So without further ado - take it away, Lucy!
"Black Lace took my hand and led me into the world of erotica. I can’t even remember how I found out about the books, but I seem to remember the first one I read being Wicked Words 10, which I loved. I enjoyed the variety and smuttiness of the stories. From there, I started buying more, both anthologies and novels, but found that I much preferred the anthologies – the novels didn’t have enough sex in them for me! I found myself skipping through lots of text just to get to the dirty bits. However, I had this experience only with early novels and as my tastes and the label matured, I found myself loving the full-length tales just as much as the collections.
As I showed more of an interest in reading erotica – I also started writing it as the result of a dare, and my aim was to be published by Black Lace. My growing interest then stemmed out into my university dissertation, which was about erotic literature. Here I started corresponding with various authors from Black Lace and beyond, and realising just how nice they all were! Far from being stuck up and unwilling to talk, I found erotic writers to be the most friendly, open and helpful people, which helped greatly with my research.
It was around this time that I discovered authors which are to this day, amongst my favourites. Portia Da Costa, Kristina Lloyd, Janine Ashbless, Mathilde Madden and Saskia Walker – please take a bow. More recent discoveries include Deanna Ashford, Nikki Magennis, Charlotte Stein and of course Justine Elyot, you ladies also deserve a round of applause, for you have all achieved something that I cannot. You were published by Black Lace, and for that you should be very proud. It was a label which went through many changes, and had some variance in quality, but the one thing it always was – was a beacon of light for erotica, raising its profile and making people realise it wasn’t something just for dirty perverts, secreted in brown paper bags. It was sexy and fun and something that us ladies could talk about in the pub. It clearly did a good job as we’re still talking about it now.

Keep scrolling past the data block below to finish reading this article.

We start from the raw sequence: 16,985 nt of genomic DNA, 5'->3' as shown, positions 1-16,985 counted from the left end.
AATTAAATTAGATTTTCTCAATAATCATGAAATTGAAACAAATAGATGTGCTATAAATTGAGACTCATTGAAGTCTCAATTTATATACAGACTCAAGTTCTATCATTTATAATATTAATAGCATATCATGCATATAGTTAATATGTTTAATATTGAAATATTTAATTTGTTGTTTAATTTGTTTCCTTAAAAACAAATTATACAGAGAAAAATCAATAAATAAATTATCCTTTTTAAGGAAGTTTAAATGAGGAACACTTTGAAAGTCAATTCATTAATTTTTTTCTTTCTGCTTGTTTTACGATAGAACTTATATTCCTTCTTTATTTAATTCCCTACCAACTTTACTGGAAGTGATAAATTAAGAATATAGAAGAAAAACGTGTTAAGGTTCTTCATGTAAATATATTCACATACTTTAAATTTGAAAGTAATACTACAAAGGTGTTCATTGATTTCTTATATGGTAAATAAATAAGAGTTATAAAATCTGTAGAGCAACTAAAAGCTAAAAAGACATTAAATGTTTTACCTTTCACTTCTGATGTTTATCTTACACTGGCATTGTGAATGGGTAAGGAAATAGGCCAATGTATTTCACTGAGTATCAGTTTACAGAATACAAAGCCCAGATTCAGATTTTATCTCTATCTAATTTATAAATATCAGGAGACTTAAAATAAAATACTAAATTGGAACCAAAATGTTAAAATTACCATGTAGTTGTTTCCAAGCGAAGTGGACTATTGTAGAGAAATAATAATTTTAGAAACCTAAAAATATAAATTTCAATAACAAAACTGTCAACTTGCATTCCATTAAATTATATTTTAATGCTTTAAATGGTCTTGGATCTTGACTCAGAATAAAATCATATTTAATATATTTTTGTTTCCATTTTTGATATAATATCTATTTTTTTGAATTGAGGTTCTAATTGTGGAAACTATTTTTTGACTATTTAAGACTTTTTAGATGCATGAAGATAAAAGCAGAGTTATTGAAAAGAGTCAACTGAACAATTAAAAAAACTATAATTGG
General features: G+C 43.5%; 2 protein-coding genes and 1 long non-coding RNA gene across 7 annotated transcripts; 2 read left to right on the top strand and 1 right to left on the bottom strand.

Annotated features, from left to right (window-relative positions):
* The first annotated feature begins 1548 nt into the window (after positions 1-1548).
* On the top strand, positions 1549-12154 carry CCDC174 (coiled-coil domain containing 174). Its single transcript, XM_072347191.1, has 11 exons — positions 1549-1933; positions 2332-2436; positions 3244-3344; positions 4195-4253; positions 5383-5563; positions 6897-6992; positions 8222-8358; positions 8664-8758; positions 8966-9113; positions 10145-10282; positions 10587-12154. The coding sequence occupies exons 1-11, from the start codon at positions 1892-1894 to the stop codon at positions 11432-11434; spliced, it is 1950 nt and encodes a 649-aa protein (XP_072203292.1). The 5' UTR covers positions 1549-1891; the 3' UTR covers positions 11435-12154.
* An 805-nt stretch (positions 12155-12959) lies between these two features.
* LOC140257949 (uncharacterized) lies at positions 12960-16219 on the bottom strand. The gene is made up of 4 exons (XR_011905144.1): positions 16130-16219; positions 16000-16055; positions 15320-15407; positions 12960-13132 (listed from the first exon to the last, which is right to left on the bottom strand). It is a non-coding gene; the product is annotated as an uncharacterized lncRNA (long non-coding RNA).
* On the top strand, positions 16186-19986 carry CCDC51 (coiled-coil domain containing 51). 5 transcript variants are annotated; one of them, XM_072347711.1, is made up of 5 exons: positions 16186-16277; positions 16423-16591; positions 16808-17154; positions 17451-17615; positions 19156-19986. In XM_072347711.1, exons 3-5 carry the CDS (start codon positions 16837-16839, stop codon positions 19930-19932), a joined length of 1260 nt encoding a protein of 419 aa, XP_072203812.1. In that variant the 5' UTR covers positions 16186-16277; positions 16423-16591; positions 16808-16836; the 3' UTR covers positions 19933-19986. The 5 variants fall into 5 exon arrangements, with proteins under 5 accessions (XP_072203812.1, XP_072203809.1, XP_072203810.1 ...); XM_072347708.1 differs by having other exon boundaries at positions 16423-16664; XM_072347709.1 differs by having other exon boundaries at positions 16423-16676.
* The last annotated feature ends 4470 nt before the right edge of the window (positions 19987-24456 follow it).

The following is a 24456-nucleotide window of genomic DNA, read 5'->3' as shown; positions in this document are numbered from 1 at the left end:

Black Lace, you may be gone, but you’re certainly not forgotten. You’ve led many writers into the genre, and as a reader, I’m grateful for that. I’m sad that I’ll never have my name in or on one of your covers, but I was inspired enough to begin to write seriously and I hope that one day I’ll be as famous as Portia Da Costa!"